3. Defendants argue that the action is barred by the doctrine of collateral estoppel. With the proceeds of the loan at issue in this case, Mr. Arguello and four other Nicaraguan businessmen purchased a controlling interest in Textiles Fabricato de Nicaragua, S.A. ("Fabritex"), a Nicaraguan corporation. The purchased shares of the corporation became collateral for the loan. In 1979, after the revolution in Nicaragua, the new Nicaraguan government expropriated the property of the Arguellos, including these shares. In the fall of 1979, BBIM attempted to offset the corporate funds of Fabritex, which were on deposit, to recover some of the unpaid debt. Fabritex sued BBIM in Florida federal court, arguing that BBIM could not use corporate funds to offset purely personal debts. BBIM counterclaimed on the theory that, through Fabritex, it was suing the Nicaraguan government on a tort theory for the diminished value of its collateral. According to counsel for BBIM, it was determined that Nicaragua could not be sued through Fabritex because the Nicaraguan government had not expropriated Fabritex itself but only the shares owned by Mr. Arguello and the other businessmen. The suit was settled with the counterclaim being dropped and the offset funds returned to Fabritex.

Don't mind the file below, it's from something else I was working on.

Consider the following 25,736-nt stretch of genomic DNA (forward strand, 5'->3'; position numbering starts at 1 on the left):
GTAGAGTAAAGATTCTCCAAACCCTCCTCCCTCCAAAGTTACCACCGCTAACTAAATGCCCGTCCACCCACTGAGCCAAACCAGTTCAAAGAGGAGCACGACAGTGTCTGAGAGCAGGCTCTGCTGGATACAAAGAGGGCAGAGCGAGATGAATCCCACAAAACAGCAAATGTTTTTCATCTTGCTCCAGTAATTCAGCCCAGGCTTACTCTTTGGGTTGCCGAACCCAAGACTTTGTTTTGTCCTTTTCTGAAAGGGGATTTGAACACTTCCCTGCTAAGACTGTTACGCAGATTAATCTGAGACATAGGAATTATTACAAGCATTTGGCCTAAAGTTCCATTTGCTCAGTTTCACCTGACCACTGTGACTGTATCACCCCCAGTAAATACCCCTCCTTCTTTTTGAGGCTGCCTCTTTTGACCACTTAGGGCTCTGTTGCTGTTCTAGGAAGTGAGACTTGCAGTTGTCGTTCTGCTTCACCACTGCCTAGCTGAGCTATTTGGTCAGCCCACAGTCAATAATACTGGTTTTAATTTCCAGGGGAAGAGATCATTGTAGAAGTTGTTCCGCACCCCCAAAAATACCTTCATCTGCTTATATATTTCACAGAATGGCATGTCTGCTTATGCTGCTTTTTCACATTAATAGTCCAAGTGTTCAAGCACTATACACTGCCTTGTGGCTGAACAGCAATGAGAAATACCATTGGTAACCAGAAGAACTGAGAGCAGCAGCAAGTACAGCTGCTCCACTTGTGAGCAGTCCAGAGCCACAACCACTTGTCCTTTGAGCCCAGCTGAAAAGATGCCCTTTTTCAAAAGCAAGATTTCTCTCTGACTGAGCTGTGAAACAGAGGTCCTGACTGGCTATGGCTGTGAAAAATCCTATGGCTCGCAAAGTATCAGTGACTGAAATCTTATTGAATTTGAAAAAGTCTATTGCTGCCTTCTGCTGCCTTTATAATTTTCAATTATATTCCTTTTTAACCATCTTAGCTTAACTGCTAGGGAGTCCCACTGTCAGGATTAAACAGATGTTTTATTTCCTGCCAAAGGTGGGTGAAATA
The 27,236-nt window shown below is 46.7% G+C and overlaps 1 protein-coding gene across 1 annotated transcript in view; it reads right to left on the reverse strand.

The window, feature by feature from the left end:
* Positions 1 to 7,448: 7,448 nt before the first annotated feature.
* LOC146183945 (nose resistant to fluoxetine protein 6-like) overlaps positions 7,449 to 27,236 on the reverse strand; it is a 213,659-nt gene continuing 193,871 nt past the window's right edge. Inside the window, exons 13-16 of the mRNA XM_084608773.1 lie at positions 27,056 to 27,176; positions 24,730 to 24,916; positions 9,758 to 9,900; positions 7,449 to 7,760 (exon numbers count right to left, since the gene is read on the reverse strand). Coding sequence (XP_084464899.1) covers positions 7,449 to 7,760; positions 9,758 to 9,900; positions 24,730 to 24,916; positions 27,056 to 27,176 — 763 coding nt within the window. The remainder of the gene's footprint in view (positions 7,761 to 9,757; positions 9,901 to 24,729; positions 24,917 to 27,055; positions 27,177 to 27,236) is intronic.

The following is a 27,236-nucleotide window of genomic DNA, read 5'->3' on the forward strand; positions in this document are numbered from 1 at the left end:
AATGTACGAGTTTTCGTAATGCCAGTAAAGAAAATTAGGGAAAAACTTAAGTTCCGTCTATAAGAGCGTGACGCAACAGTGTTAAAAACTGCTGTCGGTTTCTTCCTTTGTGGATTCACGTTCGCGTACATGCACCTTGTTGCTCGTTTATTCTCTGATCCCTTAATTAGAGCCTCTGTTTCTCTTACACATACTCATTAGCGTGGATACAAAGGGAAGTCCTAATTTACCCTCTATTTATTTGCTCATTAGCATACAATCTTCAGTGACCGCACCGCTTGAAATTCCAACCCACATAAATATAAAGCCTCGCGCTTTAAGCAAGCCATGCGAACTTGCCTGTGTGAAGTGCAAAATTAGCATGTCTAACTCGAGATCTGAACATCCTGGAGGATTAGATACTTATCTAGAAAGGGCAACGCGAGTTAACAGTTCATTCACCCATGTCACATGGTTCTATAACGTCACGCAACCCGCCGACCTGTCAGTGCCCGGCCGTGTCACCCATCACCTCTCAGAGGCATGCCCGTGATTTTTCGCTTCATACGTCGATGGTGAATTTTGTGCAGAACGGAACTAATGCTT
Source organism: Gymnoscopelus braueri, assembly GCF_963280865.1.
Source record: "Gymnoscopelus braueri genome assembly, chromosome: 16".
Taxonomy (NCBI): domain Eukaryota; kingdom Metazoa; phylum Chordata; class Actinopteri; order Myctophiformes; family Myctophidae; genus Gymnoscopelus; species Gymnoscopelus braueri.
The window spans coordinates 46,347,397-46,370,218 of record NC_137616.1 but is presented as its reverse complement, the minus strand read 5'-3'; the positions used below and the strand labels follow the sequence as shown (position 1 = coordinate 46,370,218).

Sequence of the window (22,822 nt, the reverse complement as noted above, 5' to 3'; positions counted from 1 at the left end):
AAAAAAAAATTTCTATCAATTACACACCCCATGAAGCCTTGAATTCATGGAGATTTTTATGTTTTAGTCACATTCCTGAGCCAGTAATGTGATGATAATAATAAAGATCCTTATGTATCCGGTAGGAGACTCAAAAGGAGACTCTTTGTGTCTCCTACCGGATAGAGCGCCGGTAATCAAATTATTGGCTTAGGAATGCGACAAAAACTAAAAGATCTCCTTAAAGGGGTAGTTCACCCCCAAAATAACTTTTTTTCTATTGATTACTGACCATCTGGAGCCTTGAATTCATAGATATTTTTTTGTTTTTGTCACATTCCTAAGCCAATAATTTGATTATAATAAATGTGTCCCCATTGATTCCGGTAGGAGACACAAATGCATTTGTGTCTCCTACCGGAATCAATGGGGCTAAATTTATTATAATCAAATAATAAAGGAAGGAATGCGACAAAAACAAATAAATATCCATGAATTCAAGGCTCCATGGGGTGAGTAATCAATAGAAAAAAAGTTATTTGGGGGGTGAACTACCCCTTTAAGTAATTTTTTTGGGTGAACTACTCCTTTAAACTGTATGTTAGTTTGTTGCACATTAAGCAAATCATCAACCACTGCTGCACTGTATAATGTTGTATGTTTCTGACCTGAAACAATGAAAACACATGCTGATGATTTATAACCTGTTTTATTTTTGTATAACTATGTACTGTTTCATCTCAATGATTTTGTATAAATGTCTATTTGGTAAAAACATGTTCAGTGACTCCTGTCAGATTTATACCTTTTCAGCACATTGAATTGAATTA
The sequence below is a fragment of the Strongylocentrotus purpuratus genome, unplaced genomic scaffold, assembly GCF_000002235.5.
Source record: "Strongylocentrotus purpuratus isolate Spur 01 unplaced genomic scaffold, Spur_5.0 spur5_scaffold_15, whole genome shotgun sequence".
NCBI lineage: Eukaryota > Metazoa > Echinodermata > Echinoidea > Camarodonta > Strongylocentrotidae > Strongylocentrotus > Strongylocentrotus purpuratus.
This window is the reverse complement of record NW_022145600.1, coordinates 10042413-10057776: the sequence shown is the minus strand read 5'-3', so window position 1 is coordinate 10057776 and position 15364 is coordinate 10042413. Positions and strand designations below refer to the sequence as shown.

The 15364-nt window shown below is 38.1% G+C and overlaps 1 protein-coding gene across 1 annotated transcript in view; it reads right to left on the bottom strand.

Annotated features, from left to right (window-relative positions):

The defendants' claim that this litigation should be given preclusive effect seems to rest on the fact that during the course of the litigation, BBIM opposed the characterization of Mr. Arguello and the other debtors as necessary and indispensable parties. This claim is without merit. As a matter of issue preclusion, nothing was decided in the earlier proceeding that could bar the relief sought here. Collateral estoppel has no application to issues that merely could have been decided. Although claim preclusion may operate to prevent litigation of a matter that could have been raised in a prior suit between the same parties, the defendants have cited no authority for the proposition that plaintiff's assertion of a counterclaim against Fabritex obligated it to assert its claims against defendants in the same litigation.
4. Defendants argue that they are excused from performance by the doctrine of illegality. In 1978, the Nicaraguan government decreed certain currency restrictions that barred defendants from repaying the debt in United States dollars as provided for in the loan agreement. Two observations are in order with respect to this defense. First, insofar as no currency restrictions were in effect when the agreement was made, the contract itself is not illegal and the issue is really one of impossibility of performance. Second, insofar as the doctrine of impossibility is implicated, the impossibility was only temporary; defendants have lived in the United States, unhindered by the currency restrictions, since 1979. See infra, p. 7.